Hybrid vigor between native and introduced
salamanders raises new challenges for conservation
Benjamin M. Fitzpatrick*†and H. Bradley Shaffer‡
*Ecology and Evolutionary Biology, University of Tennessee, Knoxville, TN 37996; and‡Evolution and Ecology, University of California, Davis, CA 95616
Edited by John C. Avise, University of California, Irvine, CA, and approved August 10, 2007 (received for review May 22, 2007)
Hybridization between differentiated lineages can have many
different consequences depending on fitness variation among
hybrid offspring. When introduced organisms hybridize with na-
tives, the ensuing evolutionary dynamics may substantially com-
plicate conservation decisions. Understanding the fitness conse-
quences of hybridization is an important first step in predicting its
evolutionary outcome and conservation impact. Here, we mea-
sured natural selection caused by differential viability of hybrid
larvae in wildpopulationswhere
Salamanders (Ambystoma californiense) and introduced Barred
Tiger Salamanders (Ambystoma tigrinum mavortium) have been
hybridizing for 50–60 years. We found strong evidence of hybrid
vigor; mixed-ancestry genotypes had higher survival rates than
genotypes containing mostly native or mostly introduced alleles.
Hybrid vigor may be caused by heterozygote advantage (over-
dominance) or recombinant hybrid vigor (due to epistasis or
complementation). These genetic mechanisms are not mutually
exclusive, and we find statistical support for both overdominant
and recombinant contributions to hybrid vigor in larval tiger
salamanders. Because recombinant homozygous genotypes can
breed true, a single highly fit genotype with a mosaic of native and
introduced alleles may eventually replace the historically pure
California Tiger Salamander (listed as Threatened under the U.S.
Endangered Species Act). The management implications of this
outcome are complex: Genetically pure populations may not per-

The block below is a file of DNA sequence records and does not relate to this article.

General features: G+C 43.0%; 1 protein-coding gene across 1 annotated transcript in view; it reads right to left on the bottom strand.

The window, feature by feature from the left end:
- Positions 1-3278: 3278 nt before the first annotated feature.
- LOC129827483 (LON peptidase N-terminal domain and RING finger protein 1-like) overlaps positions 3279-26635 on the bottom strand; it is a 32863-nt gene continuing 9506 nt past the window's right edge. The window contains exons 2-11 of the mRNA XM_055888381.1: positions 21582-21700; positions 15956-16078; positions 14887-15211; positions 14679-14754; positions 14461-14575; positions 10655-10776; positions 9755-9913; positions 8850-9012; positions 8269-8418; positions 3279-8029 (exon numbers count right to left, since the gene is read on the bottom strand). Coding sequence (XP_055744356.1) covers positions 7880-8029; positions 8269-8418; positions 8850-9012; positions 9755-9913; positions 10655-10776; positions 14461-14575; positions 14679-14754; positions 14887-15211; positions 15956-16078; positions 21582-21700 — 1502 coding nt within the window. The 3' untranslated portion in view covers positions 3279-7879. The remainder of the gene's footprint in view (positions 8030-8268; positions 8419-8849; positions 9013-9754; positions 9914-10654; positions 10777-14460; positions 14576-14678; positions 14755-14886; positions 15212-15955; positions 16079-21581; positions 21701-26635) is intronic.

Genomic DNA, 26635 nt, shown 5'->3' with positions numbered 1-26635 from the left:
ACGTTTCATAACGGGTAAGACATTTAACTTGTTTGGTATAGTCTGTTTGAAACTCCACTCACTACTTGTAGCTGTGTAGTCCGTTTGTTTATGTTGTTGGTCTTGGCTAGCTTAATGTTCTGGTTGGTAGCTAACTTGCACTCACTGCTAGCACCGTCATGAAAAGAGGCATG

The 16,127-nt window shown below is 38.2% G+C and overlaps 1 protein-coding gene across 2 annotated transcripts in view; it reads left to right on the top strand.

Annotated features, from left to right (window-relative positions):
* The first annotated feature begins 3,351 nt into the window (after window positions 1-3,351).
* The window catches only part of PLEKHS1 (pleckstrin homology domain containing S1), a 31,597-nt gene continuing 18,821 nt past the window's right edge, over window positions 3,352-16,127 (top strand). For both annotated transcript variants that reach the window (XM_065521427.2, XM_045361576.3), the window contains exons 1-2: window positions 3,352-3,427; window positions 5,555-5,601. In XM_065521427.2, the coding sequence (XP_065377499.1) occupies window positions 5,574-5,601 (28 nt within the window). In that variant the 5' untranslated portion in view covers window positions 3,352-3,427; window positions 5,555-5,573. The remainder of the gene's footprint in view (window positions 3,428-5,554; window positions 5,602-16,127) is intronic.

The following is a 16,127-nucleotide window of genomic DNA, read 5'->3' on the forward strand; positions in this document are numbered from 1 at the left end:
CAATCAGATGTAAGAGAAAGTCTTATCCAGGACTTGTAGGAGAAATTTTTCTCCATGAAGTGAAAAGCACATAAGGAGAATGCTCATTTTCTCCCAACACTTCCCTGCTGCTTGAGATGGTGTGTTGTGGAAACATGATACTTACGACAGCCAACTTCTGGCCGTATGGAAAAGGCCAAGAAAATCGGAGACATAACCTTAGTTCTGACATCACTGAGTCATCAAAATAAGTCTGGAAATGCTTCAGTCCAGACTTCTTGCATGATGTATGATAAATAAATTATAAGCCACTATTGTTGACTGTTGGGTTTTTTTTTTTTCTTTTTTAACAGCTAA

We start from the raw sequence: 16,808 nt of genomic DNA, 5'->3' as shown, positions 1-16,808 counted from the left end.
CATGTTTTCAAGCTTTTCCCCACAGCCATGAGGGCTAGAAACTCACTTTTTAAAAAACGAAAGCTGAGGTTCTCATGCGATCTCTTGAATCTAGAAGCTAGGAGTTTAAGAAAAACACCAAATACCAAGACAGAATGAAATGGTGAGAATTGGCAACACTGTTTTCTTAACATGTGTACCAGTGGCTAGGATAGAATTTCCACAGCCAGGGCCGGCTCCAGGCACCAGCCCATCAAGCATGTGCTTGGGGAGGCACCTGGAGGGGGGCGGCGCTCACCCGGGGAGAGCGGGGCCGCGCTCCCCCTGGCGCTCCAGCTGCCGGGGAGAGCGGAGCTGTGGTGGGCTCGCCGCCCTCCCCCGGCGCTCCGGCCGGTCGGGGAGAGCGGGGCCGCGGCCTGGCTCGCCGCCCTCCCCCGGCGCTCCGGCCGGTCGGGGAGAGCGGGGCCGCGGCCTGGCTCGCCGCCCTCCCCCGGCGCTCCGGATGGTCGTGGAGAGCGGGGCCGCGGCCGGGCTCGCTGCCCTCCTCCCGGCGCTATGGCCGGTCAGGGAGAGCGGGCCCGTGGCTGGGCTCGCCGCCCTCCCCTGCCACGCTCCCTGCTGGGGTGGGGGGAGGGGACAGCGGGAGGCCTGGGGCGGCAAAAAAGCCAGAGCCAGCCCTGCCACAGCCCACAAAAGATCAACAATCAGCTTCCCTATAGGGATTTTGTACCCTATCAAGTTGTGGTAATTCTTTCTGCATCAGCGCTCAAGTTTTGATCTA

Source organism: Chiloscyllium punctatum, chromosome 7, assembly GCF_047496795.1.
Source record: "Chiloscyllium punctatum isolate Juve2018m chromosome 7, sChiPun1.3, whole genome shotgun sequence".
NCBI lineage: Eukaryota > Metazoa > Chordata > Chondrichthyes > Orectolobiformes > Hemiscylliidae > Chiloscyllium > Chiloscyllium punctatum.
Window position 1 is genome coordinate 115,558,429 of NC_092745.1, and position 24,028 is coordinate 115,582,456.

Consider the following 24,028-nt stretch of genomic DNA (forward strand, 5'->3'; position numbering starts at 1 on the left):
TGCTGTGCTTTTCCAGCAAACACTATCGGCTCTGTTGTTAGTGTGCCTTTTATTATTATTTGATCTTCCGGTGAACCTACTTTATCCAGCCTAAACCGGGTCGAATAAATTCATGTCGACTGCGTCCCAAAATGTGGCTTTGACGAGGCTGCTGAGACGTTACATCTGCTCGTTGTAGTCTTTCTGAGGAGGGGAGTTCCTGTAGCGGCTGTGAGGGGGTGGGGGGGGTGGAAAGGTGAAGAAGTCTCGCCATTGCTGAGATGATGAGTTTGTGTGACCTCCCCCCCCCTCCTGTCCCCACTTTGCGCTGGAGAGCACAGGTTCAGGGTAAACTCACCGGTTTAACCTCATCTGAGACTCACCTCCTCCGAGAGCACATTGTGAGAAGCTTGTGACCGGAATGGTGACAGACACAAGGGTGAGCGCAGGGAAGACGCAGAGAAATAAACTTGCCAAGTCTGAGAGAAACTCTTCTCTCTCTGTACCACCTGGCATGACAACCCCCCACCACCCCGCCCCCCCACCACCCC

sist into the future, but average fitness and population viability of
admixed California Tiger Salamanders may be enhanced. The
ecological consequences for other native species are unknown.
native California Tiger
Ambystoma ? fitness ? hybridization ? invasive species ? genetics
organisms (1–3). Consequences of hybridization include fusion
of previously distinct lineages, extinction or local extirpation of
one or both lineages, evolution of reproductive isolation via
reinforcement, and production of novel, highly fit hybrid phe-
notypes. These outcomes depend on the distribution and inher-
itance of fitness among hybrids and often have important
implications for both evolutionary and conservation biology.
In evolutionary biology, hybrid fitness and its genetic basis are
important for understanding the evolution of reproductive iso-
lation and the consequences of horizontal gene flow on the
diversity and complexity of life (4–7). In conservation biology,
hybrid fitness is a key to the mechanistic basis of inbreeding and
outbreeding depression, the potential loss of biodiversity due to
genetic swamping, and the evolution of invasiveness (8–11).
These considerations become particularly important when in-
troduced organisms successfully hybridize with natives.
Unlike cases of natural hybridization, some outcomes of
human-mediated hybridization are generally considered less
desirable than others. Low fitness of hybrids can reduce mean
population fitness, rendering populations more vulnerable to
extinction (8, 12). Novel hybrid genotypes may contribute to de
novo evolution of invasiveness (9), and admixed populations may
be considered less valuable than an authentic native gene pool
(10). On the other hand, admixture may rescue declining native
ybridization (interbreeding between differentiated lin-
eages) occurs in almost all sexually reproducing groups of
populations by alleviating inbreeding depression (13, 14) or
facilitating adaptive evolution in modified or degraded habitats
The long-term consequences of hybridization are strongly
influenced by the genetic basis of hybrid fitness. In the case of
hybrid vigor, genetic models fall into two classes: heterozygote
advantage and recombinant hybrid vigor (18–20). Heterozygote
advantage (overdominance) refers to beneficial interactions
between heterospecific alleles of a single locus. Recombinant
by epistasis (beneficial interactions between heterospecific al-
leles from different loci) or by complementary effects of inde-
20). For example, if different loci have fixed deleterious alleles
in each parental population, hybrids bearing the superior allele
at each locus will have higher fitness than either parent.
Unlike heterozygote advantage, where the most fit genotype
cannot breed true, recombinant hybrid vigor favors the fixation
of a single recombinant genotype bringing together beneficial
alleles from each parent. This new, true breeding genotype may
be considered a modified version of one of the parental lineages
or a new hybrid species. In conservation terms, fixation of a
recombinant genotype may represent a minor evolutionary
modification or total genetic ‘‘extinction’’ of a native form (this
may depend more on one’s perspective than on the genetic
details). Perhaps more important, the new form may have
undesirable ecological effects on native communities (9).